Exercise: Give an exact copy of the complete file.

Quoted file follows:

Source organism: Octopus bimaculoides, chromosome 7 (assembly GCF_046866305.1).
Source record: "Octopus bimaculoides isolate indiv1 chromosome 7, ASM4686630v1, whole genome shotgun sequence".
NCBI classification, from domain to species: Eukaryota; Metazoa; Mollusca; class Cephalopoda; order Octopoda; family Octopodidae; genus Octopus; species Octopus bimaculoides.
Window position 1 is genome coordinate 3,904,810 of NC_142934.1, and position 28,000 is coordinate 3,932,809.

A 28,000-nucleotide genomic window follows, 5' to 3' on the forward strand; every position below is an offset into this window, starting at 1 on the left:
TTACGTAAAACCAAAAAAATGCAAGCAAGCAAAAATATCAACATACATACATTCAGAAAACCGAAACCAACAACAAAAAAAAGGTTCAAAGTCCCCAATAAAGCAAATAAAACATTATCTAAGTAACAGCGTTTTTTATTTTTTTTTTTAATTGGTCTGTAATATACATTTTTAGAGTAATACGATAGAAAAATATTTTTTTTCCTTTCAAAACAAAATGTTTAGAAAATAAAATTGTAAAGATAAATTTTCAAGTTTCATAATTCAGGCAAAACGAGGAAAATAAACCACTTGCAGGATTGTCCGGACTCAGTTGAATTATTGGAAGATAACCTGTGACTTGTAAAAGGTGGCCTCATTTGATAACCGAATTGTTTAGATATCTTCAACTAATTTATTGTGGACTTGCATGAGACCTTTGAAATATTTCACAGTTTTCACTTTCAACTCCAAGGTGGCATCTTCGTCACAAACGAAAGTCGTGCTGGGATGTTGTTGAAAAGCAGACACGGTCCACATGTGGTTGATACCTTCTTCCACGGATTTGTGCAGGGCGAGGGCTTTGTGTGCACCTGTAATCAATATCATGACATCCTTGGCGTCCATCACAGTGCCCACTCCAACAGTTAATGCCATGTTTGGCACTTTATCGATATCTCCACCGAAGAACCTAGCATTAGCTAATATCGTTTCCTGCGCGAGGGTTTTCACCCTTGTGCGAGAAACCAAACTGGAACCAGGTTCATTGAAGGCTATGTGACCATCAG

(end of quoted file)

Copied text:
Source organism: Octopus bimaculoides, chromosome 7 (assembly GCF_046866305.1).
Source record: "Octopus bimaculoides isolate indiv1 chromosome 7, ASM4686630v1, whole genome shotgun sequence".
NCBI classification, from domain to species: Eukaryota; Metazoa; Mollusca; class Cephalopoda; order Octopoda; family Octopodidae; genus Octopus; species Octopus bimaculoides.
Window position 1 is genome coordinate 3,904,810 of NC_142934.1, and position 28,000 is coordinate 3,932,809.

A 28,000-nucleotide genomic window follows, 5' to 3' on the forward strand; every position below is an offset into this window, starting at 1 on the left:
TTACGTAAAACCAAAAAAATGCAAGCAAGCAAAAATATCAACATACATACATTCAGAAAACCGAAACCAACAACAAAAAAAAGGTTCAAAGTCCCCAATAAAGCAAATAAAACATTATCTAAGTAACAGCGTTTTTTATTTTTTTTTTTAATTGGTCTGTAATATACATTTTTAGAGTAATACGATAGAAAAATATTTTTTTTCCTTTCAAAACAAAATGTTTAGAAAATAAAATTGTAAAGATAAATTTTCAAGTTTCATAATTCAGGCAAAACGAGGAAAATAAACCACTTGCAGGATTGTCCGGACTCAGTTGAATTATTGGAAGATAACCTGTGACTTGTAAAAGGTGGCCTCATTTGATAACCGAATTGTTTAGATATCTTCAACTAATTTATTGTGGACTTGCATGAGACCTTTGAAATATTTCACAGTTTTCACTTTCAACTCCAAGGTGGCATCTTCGTCACAAACGAAAGTCGTGCTGGGATGTTGTTGAAAAGCAGACACGGTCCACATGTGGTTGATACCTTCTTCCACGGATTTGTGCAGGGCGAGGGCTTTGTGTGCACCTGTAATCAATATCATGACATCCTTGGCGTCCATCACAGTGCCCACTCCAACAGTTAATGCCATGTTTGGCACTTTATCGATATCTCCACCGAAGAACCTAGCATTAGCTAATATCGTTTCCTGCGCGAGGGTTTTCACCCTTGTGCGAGAAACCAAACTGGAACCAGGTTCATTGAAGGCTATGTGACCATCAG